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Science and Intelligent Design
By Norbert M. Samuelson

The purpose of this paper is to examine some specifically philosophical questions about the current debate in selected North American public schools about including what is commonly called “intelligent design” (ID) as part of the schools’ official science curriculum. The issues I will raise focus around two broad questions: First, what is the logical status of the arguments for and against ID? Second, may the arguments presented for ID be considered “scientific”? My analysis will be grounded in two related but nonetheless distinct disciplines of intellectual history – the history of western philosophy and the history of modern western European science. Based on my historical analysis I will suggest some tentative answers to the two questions.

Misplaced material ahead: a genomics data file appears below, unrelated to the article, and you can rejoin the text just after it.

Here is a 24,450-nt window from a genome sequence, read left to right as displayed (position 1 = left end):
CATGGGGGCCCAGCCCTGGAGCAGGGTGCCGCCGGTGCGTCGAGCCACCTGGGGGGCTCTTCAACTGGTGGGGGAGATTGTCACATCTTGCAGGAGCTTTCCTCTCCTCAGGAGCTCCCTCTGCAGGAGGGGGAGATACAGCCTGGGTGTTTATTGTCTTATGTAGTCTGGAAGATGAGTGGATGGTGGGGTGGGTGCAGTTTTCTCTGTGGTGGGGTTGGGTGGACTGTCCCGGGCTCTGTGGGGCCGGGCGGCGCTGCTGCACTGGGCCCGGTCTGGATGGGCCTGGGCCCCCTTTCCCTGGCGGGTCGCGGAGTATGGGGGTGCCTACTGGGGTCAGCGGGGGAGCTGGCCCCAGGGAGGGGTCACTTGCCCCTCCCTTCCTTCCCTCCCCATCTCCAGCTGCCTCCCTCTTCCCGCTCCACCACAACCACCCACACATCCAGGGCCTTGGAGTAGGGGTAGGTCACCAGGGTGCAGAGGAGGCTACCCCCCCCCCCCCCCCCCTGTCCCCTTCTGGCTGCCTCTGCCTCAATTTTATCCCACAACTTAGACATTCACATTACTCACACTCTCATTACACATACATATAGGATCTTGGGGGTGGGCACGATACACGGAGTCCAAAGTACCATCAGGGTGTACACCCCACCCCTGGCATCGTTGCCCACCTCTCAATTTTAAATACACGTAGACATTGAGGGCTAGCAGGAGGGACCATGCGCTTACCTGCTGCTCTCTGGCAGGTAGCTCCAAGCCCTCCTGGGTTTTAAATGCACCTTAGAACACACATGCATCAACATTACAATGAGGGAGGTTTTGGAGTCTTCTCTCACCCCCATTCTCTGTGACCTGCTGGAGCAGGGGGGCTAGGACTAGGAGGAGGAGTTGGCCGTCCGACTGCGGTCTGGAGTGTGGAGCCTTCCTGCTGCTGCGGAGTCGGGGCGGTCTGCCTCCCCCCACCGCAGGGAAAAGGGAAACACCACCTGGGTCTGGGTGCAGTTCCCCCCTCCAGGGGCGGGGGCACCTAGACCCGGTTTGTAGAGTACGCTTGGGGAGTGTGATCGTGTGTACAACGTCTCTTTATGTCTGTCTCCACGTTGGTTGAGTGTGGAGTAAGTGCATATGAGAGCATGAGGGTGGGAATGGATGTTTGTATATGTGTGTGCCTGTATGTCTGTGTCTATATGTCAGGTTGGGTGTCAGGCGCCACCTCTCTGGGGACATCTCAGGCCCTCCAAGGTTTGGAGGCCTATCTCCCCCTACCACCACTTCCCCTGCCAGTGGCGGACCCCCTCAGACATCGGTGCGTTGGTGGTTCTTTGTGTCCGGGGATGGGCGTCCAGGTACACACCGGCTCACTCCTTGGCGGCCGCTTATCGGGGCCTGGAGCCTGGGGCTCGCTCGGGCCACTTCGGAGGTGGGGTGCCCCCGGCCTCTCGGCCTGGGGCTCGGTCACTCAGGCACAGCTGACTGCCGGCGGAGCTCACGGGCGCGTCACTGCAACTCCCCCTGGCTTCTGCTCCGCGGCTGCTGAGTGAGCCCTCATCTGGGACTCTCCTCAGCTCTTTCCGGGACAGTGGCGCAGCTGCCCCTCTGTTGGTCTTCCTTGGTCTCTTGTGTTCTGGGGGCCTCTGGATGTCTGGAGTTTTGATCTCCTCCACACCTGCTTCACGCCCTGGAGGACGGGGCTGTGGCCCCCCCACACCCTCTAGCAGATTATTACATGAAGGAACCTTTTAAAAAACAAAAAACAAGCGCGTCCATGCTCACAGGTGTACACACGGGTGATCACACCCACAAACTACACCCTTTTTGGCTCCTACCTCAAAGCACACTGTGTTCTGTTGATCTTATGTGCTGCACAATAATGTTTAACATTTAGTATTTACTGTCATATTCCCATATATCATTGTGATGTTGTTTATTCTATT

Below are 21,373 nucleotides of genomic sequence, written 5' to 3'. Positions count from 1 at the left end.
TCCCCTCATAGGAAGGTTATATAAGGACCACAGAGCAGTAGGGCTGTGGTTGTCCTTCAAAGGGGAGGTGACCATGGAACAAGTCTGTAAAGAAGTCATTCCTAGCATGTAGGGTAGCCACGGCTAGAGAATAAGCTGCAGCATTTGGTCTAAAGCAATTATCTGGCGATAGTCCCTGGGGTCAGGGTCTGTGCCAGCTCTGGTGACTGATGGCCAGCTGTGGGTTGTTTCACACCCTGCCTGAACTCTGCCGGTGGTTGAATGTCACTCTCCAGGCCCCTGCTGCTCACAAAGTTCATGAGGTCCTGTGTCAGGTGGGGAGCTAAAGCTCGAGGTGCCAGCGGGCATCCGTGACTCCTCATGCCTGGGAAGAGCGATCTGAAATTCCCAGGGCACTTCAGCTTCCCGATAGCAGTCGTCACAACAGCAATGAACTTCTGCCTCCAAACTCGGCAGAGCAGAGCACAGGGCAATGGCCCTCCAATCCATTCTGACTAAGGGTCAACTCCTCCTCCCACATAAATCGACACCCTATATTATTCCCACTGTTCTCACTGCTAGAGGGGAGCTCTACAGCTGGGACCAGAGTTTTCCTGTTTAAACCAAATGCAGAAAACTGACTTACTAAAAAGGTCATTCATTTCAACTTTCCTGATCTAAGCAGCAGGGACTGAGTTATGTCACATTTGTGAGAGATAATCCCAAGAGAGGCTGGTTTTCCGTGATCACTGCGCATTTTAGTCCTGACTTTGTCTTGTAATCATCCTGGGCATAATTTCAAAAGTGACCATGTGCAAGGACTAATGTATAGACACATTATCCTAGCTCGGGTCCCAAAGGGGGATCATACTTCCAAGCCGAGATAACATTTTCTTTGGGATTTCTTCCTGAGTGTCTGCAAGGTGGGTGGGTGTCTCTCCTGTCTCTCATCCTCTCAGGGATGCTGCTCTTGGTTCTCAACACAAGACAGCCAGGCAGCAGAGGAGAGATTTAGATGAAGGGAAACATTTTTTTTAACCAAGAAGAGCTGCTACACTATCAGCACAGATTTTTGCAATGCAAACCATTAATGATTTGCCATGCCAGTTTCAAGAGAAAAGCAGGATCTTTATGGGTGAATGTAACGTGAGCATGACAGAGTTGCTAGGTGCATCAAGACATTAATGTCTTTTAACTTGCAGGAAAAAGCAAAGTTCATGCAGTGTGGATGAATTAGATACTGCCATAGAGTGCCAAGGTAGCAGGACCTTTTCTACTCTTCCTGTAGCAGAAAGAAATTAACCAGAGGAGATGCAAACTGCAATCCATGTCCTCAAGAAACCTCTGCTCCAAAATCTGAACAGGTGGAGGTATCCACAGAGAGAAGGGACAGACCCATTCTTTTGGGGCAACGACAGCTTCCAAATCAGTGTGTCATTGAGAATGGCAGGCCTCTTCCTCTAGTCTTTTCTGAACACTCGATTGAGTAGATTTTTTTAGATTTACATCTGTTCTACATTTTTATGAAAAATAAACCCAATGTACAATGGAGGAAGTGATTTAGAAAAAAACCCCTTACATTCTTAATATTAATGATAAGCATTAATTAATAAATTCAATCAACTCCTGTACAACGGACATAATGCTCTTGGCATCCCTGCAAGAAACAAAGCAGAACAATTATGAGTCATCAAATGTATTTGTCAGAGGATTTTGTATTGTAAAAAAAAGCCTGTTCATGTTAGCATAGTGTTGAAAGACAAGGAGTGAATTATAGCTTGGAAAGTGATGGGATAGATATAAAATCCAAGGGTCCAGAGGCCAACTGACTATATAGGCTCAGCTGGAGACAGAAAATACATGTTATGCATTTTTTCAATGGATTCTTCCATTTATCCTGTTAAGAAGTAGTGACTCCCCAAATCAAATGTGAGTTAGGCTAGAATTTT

"Behe assumes that modern science, including biology, is committed to an atomic cosmology in which all connections are contingent, and he is driven from that assumption, in the light of the evidence of the phenomena of organic life, to conclude that there is design in the natural world. Conversely, Dawkins assumes that modern science, especially biology, is committed to a mechanical (here meaning non-teleological) cosmology and in the light of the same kind of evidence of organic life is forced to conclude that there exists in physical reality causal principles such as natural selection. For Behe the defining feature of modern science is its commitment to material atomism, and for Dawkins the defining feature of modern science is its commitment to mechanistic explanations. We reached three general conclusions. First, that both the Dawkins and the Behe arguments are simply applications to biology from philosophical arguments from design, either for (in Behe’s case) or against (in Dawkins’ case) the existence of God. Two, all forms of arguments from design, both in the past as well as in the present, function as rhetorical means of persuasion and should never be confused with logical forms for demonstration. Third, at the heart of the dispute between Dawkins and Behe is confusion about the nature of modern science." Who is right? Or are they both wrong? I havn't been able to determine the conclusions of the second part of the essay on the real nature of science. Can anyone help? idnet.com.au

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